Gates praised his Mexican co-panelist:
“Mexico has been a pioneer in this (government aid via mobile phone based payment) but now we are moving this into even lower income countries.”
He stressed, how useful a standardized – ideally globally standardized – biometric and digital identification system would be, as it would make it easy for payment providers and governments to identify their (prospective) customers. He told his excited audience how he has been working on that (min 21):
“It is a wonderful thing to go in and create a broad identification system. Again India is an interesting example of this. There, the Aadhaar system, which is a 12-digit-identification that is correlated to biometric measures, is becoming pervasive throughout the country. This will be the foundation for how we bring that switch to every mobile phone in India. We are expecting to use these IDs, so that when you show up for any government service, say you walk into a primary health clinic, we will be able to use this ID to bring up your health record very quickly. If you move from one part of the country to another, you will be well tracked and served.”
Gates mentioned that such a unified biometric ID is also being developed in Pakistan and Africa, presumably with the help of the Gates Foundation, which is working closely with the central banks of Pakistan and Nigeria, Unified IDs of the same type introduced in three of the most populous countries of the world should take the Gates Foundation quite a big step closer his dream of a globally unified biometric ID to “track and serve” everybody on earth.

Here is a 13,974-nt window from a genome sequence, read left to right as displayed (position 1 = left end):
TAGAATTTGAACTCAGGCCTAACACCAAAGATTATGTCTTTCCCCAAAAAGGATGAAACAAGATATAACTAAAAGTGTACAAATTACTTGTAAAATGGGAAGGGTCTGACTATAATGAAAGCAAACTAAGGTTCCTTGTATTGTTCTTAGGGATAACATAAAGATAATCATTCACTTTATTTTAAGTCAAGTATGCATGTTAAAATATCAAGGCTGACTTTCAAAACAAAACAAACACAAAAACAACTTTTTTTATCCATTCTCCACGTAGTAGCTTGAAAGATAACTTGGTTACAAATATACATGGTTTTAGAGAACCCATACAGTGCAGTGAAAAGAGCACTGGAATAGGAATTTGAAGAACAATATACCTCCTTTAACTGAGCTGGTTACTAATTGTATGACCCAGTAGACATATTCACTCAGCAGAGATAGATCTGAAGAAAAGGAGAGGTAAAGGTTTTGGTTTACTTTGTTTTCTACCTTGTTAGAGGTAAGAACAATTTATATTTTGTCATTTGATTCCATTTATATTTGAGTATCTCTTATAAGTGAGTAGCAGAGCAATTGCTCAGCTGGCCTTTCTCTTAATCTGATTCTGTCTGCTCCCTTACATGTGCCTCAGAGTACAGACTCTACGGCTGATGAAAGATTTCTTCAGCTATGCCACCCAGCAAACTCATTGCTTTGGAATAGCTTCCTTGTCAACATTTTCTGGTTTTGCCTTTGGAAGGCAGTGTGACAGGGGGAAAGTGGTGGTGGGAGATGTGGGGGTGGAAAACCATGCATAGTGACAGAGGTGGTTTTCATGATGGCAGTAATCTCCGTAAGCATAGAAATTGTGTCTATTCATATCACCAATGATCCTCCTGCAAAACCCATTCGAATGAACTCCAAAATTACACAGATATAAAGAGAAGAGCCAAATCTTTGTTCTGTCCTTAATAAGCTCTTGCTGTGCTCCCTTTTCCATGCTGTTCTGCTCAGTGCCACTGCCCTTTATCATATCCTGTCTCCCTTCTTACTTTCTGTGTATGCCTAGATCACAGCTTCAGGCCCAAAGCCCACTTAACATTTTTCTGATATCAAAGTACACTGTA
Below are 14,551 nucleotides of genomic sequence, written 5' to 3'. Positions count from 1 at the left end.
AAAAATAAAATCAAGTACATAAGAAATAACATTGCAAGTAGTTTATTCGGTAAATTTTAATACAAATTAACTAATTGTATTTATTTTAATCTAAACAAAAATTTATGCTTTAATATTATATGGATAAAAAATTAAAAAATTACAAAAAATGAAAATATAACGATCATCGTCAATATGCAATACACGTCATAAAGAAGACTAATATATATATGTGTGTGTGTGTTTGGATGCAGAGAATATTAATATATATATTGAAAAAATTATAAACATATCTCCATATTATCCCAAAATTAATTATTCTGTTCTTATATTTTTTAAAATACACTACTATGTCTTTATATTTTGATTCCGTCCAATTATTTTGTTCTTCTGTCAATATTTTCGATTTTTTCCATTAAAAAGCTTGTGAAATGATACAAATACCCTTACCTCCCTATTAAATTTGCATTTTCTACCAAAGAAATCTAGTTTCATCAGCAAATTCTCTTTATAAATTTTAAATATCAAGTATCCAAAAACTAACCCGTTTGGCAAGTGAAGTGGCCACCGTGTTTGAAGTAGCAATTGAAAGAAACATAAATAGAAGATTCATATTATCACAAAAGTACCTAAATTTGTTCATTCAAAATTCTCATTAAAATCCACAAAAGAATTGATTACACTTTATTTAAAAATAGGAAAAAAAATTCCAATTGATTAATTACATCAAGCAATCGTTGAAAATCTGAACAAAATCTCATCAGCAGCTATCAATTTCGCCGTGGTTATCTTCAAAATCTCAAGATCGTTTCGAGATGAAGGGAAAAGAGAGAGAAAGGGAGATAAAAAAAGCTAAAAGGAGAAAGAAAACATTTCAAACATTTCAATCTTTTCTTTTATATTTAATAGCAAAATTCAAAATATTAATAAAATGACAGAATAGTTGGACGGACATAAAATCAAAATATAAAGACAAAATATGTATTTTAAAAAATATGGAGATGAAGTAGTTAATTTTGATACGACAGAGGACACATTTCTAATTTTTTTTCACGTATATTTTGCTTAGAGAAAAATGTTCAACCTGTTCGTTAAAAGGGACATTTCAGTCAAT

+++In India the Aadhaar-cards with this biometric identification number are being made “pervasive throughout the country by lawbreaking government entities. They are very often made a requirement for receiving all sorts of government support, despite a 2015 ruling of the Indian Constitutional Court saying that Aadhaar-cards cannot be made mandatory. Many Indians do not have an Aadhaar card and have problems with personal identification and are turned away, not receiving food aid or other forms of support. The number is being linked with accounts for mobile banking with the biometric information used for authorization of transactions. The potential for abuse is enormous, as biometric identifiers of other people can very easily be appropriated and abused, e.g. by those who receive payments or by middlemen, handing out support. There does not seem to be any plan for how to deal with people whose biometric identifiers have been stolen. It is as if your banking PIN has been hacked and you cannot change it, and whenever you open a new account, you have to use this PIN. Figuring in the powerful alliance there is around Bill Gates and his goal of a global unified identification number, to be used for all payments, it is not too surprising that a developing country’s Constitutional Court’s opinion cannot be allowed to stand in the way.+++